Shipments for the Indian tablet PC market are estimated to have closed at three million units in 2012. New launches were seen, many in the INR 5,000 to 10,000 (US$184) price range, with the Android OS being the most favored (87.9 percent). The market, according to a CyberMedia Research report, is expected to increase by at least 100 percent in 2013.
And if large deals are announced by vendors for the government to distribute in universities, colleges, and high schools, this forecast would easily exceed the 6 million mark.
Why not? The tablet has already become the tech-aid mantra for new-age schools, government–run academic institutions, and other educational agencies in the country. At present there are over 90 models of Android tablets available in the market today, priced in the USD $50 to USD $500 price range. Consider this:
- HCL Learning has launched My EduWorld Tab, an interactive tablet bundled with curriculum-mapped digital content in 2D and 3D, educational applications and games, educational videos, and e-books.
- Delhi-based Aakash Educational Services has launched Aakash iTutor to help students attend video lectures, take tests, and obtain assessments, thus preparing them for medical and engineering college entrance exams.
- Mumbai-based Wishtel has designed the Ira series of educational and multimedia-driven tablets that are powered by a proprietary content delivery network and Indian language capability.
- Little Millennium, a chain of pre-schools run by Educomp Solutions has introduced the LM Tab for 3- to 6-year-olds with bright and colorful graphics, interactive touchscreen features, audio narration of stories, and a child-friendly design with easy grip.
- Micromax, the leading Indian tablet maker, offers a slew of educational content -- through an e-learning app in its Funbook Pro -- comprising of material from Pearson, Everonn, GK Publishers, Scholarshub, Vidyalankar, Universal Tutorials, CAPS, Zion, McGraw Hill, and so on.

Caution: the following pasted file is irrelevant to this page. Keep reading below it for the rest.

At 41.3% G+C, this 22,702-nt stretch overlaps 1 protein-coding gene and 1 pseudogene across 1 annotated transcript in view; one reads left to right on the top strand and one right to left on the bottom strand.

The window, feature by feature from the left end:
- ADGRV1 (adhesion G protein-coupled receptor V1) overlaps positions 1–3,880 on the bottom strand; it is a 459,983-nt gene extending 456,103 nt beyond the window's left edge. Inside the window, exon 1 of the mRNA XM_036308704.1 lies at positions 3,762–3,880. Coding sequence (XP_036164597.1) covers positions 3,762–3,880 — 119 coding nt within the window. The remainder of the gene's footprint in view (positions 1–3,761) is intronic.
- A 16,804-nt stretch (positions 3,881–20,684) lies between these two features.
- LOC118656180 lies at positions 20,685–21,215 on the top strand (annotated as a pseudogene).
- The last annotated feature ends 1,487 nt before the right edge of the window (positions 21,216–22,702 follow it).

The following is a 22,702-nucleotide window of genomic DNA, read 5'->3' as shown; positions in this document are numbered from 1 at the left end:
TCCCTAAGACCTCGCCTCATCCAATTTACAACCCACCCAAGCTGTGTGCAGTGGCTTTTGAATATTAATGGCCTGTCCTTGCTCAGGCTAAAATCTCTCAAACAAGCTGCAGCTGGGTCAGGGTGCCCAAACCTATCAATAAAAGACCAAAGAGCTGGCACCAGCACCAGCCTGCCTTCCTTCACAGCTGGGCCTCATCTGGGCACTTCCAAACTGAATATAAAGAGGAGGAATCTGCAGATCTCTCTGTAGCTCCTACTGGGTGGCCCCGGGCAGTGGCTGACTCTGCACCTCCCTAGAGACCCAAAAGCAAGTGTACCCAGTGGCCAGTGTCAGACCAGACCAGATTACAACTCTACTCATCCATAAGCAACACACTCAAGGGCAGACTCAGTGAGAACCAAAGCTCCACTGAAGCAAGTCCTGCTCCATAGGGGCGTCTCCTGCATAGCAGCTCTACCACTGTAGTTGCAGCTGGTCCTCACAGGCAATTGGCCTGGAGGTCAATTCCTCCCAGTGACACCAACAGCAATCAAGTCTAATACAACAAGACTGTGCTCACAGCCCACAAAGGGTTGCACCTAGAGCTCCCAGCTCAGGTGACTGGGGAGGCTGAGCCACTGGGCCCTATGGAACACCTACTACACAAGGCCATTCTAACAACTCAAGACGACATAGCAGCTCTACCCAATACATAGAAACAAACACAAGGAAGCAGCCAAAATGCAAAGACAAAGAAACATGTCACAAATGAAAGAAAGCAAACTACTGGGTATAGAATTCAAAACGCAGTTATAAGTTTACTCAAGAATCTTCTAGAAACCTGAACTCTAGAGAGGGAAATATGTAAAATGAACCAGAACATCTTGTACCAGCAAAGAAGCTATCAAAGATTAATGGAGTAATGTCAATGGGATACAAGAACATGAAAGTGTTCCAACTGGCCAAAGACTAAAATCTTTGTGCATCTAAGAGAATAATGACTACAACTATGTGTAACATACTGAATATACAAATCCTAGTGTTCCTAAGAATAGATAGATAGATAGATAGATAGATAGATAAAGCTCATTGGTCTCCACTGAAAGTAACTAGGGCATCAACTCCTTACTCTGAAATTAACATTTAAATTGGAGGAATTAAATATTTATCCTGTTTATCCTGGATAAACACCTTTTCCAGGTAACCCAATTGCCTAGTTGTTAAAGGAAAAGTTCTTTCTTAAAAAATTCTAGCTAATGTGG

So while the Indian government-sponsored, low-cost Aakash tablet may have been the first to eye the education space, a lot more seems to be happening in the private sector as well. Many education content providers and e-learning companies have entered the fray.
If you are an education CIO, there are some things you need to take care of before blindly bundling content onto the cheapest Android, or offering dime-a-dozen content bought off the shelf, through a tablet.
Do not give into the temptation to upload PDF textbooks onto a device to make it an education tablet. As many schools have realized already, just as content needs to be customized to suit the syllabus prescribed, even digitized curriculum should be hand-picked and customized for use on tablets.
Any content -- graphics, animation, streaming audio, and video -- can be optimized. However, there should be some reason why a student is accessing a particular lesson, attempting a specific test, or seeking information on a handheld device. Mobility is one of them. M-content or M-education should deliver learning material to a student on the move.
Ability to connect to other media to execute the task at hand is another factor that should determine the kind of content uploaded for educational purposes. Technology should be harnessed to help a student learn through an interactive process. For instance, being able to connect to peers and see how they are faring will catalyze the process of education. In that sense, content is also media.
While the cost of content is an important criterion, the benefits of tablet education can also mitigate problems like shortage of teachers and lack of school infrastructure. However, make sure the content is device-neutral and made available in common formats.
The media tablet may be handy, lightweight, and economical on power, but do not assume that it would be the sole device on the campus. So do plan for device integration, bandwidth, and security infrastructure, not to mention seamless access to the Internet.
While young students may be able to easily take to technology and tablets, spare a thought for teachers who may need training as well. The size of the screen, the effect on the eyes, and ease of use for all stakeholders need to be addressed.
The single-most important challenge for quality educational content in the coming days will, however, arise out of copyright issues. Make sure you are not infringing on someone else's intellectual property. Happy tablet training!